Quality at IES

Fritids activities: ”We lay the foundation for lifelong learning”

“By getting to know children and their parents at an earlier stage of each child’s life, it’s easier for us to offer the support each individual needs to develop to their full potential. This is one of the key reasons that IES has decided to offer more places from as early as preschool class, in new and existing schools around the country. This gives us a chance to create a good foundation for the child’s future schooling, not least linguistically, and also imbue a desire for lifelong learning”, comments Magdalena Bull, primary years manager at IES.


IES has traditionally emphasised years four to nine. For the past couple of years all new schools have been open to students in preschool class, and more schools are opening up to students for the entire range of compulsory school years, from preschool class to year nine. 

“This gives us a unique opportunity to perform even better in our goal to offer the best possible academic development for each individual, while at the same time supporting each student in leaving school as a self-assured and responsible adult.”

The primary objective of the new role as primary years manager is to lead and support the advancement of academic quality as well as self-confidence, health and safety. In other words ensuring the academics and pastoral aspects within preschool class, fritids (before and after school care which follows a pedagogic curriculum) and years one to three.

“When we have the chance to get to know children and  their parents early, we have an opportunity to lay the foundation for a positive view of schooling and learning. We also have the chance to support the child with their reading skills and with Swedish and English – which is particularly important for children with a different language background. 

“Starting at IES already at the age of six gives children a unique opportunity to become part of our unique, international and inclusive culture from the beginning, where the Swedish and English languages co-exist naturally, and where tolerance for differences and ’warm authority’ are a given,” says Ms Bull.

According to the Education Act, fritids centres should stimulate the students’ development and learning, and offer them meaningful recreational activities before, after or otherwise connected to the school day, and during holidays. Students should also be given the chance to develop their ability to deal with conflicts constructively. 

“The fritids centre is a tremendously important part of the student’s day. IES strongly believes that the student should succeed socially, not only academically, and a solid foundation for this is laid at the fritids centre,” comments Ms Bull.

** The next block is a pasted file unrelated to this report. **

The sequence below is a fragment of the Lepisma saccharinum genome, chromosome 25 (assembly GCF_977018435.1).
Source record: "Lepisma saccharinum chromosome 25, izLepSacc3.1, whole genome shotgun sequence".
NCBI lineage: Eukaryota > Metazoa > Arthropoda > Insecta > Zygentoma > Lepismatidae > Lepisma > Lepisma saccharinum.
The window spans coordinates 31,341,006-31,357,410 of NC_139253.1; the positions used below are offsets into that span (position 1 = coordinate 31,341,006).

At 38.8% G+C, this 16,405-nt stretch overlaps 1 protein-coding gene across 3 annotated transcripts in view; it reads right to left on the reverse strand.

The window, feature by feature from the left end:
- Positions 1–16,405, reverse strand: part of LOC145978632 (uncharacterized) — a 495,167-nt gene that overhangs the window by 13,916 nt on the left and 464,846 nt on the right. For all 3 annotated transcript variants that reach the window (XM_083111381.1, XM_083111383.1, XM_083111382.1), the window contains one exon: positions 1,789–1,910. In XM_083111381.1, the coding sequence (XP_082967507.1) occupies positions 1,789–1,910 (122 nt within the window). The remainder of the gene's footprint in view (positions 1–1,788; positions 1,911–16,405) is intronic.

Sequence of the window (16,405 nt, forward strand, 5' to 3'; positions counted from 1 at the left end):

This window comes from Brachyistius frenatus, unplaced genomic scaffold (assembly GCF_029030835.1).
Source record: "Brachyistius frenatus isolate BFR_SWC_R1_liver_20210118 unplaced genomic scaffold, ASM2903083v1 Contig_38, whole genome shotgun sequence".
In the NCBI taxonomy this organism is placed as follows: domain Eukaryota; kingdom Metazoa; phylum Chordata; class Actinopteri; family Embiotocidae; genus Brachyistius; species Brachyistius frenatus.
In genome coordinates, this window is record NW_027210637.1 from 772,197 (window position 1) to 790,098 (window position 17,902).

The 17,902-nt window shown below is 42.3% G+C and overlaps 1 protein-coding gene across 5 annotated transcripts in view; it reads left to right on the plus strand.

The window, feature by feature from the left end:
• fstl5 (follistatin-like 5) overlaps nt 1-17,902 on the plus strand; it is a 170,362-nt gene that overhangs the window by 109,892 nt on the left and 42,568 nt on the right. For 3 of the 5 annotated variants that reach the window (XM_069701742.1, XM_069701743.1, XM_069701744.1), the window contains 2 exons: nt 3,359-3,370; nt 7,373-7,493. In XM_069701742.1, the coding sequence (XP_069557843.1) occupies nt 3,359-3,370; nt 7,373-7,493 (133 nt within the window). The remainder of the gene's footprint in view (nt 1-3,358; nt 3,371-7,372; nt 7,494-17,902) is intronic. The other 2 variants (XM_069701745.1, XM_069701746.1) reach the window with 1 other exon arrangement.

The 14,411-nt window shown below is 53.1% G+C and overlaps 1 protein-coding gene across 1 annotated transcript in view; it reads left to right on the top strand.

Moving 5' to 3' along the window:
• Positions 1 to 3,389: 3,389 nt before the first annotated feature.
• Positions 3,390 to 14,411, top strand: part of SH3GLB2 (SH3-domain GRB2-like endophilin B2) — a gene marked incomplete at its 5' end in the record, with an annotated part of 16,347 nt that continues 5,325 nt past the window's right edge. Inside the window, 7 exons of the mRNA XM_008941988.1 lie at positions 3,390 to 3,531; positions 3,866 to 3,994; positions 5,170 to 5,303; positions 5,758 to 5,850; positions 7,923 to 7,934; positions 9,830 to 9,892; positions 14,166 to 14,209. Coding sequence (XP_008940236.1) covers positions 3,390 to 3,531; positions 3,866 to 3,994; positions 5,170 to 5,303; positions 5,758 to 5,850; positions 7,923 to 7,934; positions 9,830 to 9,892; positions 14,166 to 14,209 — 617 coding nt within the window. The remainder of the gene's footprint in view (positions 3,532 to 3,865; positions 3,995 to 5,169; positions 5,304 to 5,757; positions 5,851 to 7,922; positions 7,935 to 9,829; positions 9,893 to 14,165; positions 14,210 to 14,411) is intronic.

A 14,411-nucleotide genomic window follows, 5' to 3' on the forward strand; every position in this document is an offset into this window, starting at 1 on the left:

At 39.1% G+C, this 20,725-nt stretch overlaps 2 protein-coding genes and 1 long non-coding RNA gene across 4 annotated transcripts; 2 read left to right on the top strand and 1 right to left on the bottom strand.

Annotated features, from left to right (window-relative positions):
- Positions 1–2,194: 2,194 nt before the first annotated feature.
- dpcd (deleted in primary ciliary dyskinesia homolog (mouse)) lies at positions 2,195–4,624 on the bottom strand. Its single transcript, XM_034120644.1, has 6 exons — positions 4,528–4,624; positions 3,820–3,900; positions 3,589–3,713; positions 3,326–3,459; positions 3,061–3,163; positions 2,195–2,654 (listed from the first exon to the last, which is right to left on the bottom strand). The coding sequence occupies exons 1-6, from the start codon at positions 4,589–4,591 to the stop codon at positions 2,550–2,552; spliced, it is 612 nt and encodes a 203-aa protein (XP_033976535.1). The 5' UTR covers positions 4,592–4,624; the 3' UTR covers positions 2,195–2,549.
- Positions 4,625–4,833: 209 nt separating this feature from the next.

“A lot has happened in terms of fritids activities and teaching, compared to when we started 30 years ago, but our goal is still the same, i.e. to create an inspiring environment for our students.”

The purpose of the fritids centre is to complement the pre-school class and the school, and allow parents to combine parenthood with work or study. The fritids centre should stimulate the students’ development and learning, provide them meaningful recreational activities, and foster all-round relationships and social community.

“There are already so many good initiatives within IES when it comes to fritids centres, and my role partly involves sharing best practices, knowledge and experiences between the schools. That’s why one of my first tasks will be to set up a forum for everybody who works with younger students and fritids at IES,” says Ms Bull.

IES Värmdö is one of the schools with a preschool class, years one to three, and a fritids centre. The playground, which includes everything from a cosy reading corner to climbing frames, board games and a dodge ball court, is evidence of the focus on giving children a chance for calm and quiet as well as lively activities – depending on their mood. Adults are always present in the playground so that it feels safe, and to deal with any conflicts. 

“We place great emphasis on the children feeling safe in the playground, and therefore have three staff members working with the break-time activities full time. One important task is to prevent bullying, and also to teach the students to show respect for each other and for property,” says the assistant principal, Brayden Scarlett. 

“We have an advantage in that the school is located close to natural and beautiful recreational areas, so we can come up with all sorts of fun activities linked to what the students are studying at the time. We therefore collaborate closely with the teachers,” adds Sarah Wetherell who is in charge of the fritids centre at IES Värmdö. 

Around 300 children per day join in the activities offered by the fritids centre, where the school day starts with breakfast at 6.30 am, and a snack during the day is popular. There is also a host of indoor activities designed to stimulate the children’s imagination and desire to play.